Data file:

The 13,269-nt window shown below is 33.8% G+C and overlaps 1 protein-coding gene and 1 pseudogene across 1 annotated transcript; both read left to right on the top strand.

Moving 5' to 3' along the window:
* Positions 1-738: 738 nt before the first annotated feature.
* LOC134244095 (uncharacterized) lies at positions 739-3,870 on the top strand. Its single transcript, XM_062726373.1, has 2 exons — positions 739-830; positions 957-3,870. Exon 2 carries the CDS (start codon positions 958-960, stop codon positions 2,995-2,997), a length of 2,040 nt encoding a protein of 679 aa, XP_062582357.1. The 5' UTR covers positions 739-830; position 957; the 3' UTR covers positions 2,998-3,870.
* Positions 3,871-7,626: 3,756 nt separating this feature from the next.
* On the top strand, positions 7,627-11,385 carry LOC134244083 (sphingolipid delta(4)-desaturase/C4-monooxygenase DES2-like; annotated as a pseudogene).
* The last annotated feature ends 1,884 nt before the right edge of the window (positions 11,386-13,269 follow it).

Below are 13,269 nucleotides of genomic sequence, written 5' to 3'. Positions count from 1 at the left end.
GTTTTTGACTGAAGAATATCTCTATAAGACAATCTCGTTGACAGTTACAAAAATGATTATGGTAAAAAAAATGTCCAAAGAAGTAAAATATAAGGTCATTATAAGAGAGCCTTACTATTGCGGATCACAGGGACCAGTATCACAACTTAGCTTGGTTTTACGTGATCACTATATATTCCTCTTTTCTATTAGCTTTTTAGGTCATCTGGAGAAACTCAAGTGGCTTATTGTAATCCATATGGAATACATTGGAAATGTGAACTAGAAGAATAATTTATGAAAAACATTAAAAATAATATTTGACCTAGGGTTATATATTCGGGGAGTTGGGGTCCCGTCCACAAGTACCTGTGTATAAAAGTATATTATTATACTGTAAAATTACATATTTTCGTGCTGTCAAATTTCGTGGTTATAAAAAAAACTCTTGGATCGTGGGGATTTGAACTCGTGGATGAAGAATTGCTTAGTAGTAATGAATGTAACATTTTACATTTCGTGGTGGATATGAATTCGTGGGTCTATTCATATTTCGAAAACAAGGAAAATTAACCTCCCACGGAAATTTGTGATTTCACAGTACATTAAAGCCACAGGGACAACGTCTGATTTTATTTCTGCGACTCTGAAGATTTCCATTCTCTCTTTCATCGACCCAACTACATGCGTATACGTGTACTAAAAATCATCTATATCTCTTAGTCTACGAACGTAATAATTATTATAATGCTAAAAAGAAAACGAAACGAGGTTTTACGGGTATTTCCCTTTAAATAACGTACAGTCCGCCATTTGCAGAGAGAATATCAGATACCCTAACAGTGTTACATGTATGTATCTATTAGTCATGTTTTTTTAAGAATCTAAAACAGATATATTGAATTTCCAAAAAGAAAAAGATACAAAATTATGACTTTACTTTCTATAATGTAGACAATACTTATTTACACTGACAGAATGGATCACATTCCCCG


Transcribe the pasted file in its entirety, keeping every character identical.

The 13,269-nt window shown below is 33.8% G+C and overlaps 1 protein-coding gene and 1 pseudogene across 1 annotated transcript; both read left to right on the top strand.

Moving 5' to 3' along the window:
* Positions 1-738: 738 nt before the first annotated feature.
* LOC134244095 (uncharacterized) lies at positions 739-3,870 on the top strand. Its single transcript, XM_062726373.1, has 2 exons — positions 739-830; positions 957-3,870. Exon 2 carries the CDS (start codon positions 958-960, stop codon positions 2,995-2,997), a length of 2,040 nt encoding a protein of 679 aa, XP_062582357.1. The 5' UTR covers positions 739-830; position 957; the 3' UTR covers positions 2,998-3,870.
* Positions 3,871-7,626: 3,756 nt separating this feature from the next.
* On the top strand, positions 7,627-11,385 carry LOC134244083 (sphingolipid delta(4)-desaturase/C4-monooxygenase DES2-like; annotated as a pseudogene).
* The last annotated feature ends 1,884 nt before the right edge of the window (positions 11,386-13,269 follow it).

Below are 13,269 nucleotides of genomic sequence, written 5' to 3'. Positions count from 1 at the left end.
GTTTTTGACTGAAGAATATCTCTATAAGACAATCTCGTTGACAGTTACAAAAATGATTATGGTAAAAAAAATGTCCAAAGAAGTAAAATATAAGGTCATTATAAGAGAGCCTTACTATTGCGGATCACAGGGACCAGTATCACAACTTAGCTTGGTTTTACGTGATCACTATATATTCCTCTTTTCTATTAGCTTTTTAGGTCATCTGGAGAAACTCAAGTGGCTTATTGTAATCCATATGGAATACATTGGAAATGTGAACTAGAAGAATAATTTATGAAAAACATTAAAAATAATATTTGACCTAGGGTTATATATTCGGGGAGTTGGGGTCCCGTCCACAAGTACCTGTGTATAAAAGTATATTATTATACTGTAAAATTACATATTTTCGTGCTGTCAAATTTCGTGGTTATAAAAAAAACTCTTGGATCGTGGGGATTTGAACTCGTGGATGAAGAATTGCTTAGTAGTAATGAATGTAACATTTTACATTTCGTGGTGGATATGAATTCGTGGGTCTATTCATATTTCGAAAACAAGGAAAATTAACCTCCCACGGAAATTTGTGATTTCACAGTACATTAAAGCCACAGGGACAACGTCTGATTTTATTTCTGCGACTCTGAAGATTTCCATTCTCTCTTTCATCGACCCAACTACATGCGTATACGTGTACTAAAAATCATCTATATCTCTTAGTCTACGAACGTAATAATTATTATAATGCTAAAAAGAAAACGAAACGAGGTTTTACGGGTATTTCCCTTTAAATAACGTACAGTCCGCCATTTGCAGAGAGAATATCAGATACCCTAACAGTGTTACATGTATGTATCTATTAGTCATGTTTTTTTAAGAATCTAAAACAGATATATTGAATTTCCAAAAAGAAAAAGATACAAAATTATGACTTTACTTTCTATAATGTAGACAATACTTATTTACACTGACAGAATGGATCACATTCCCCG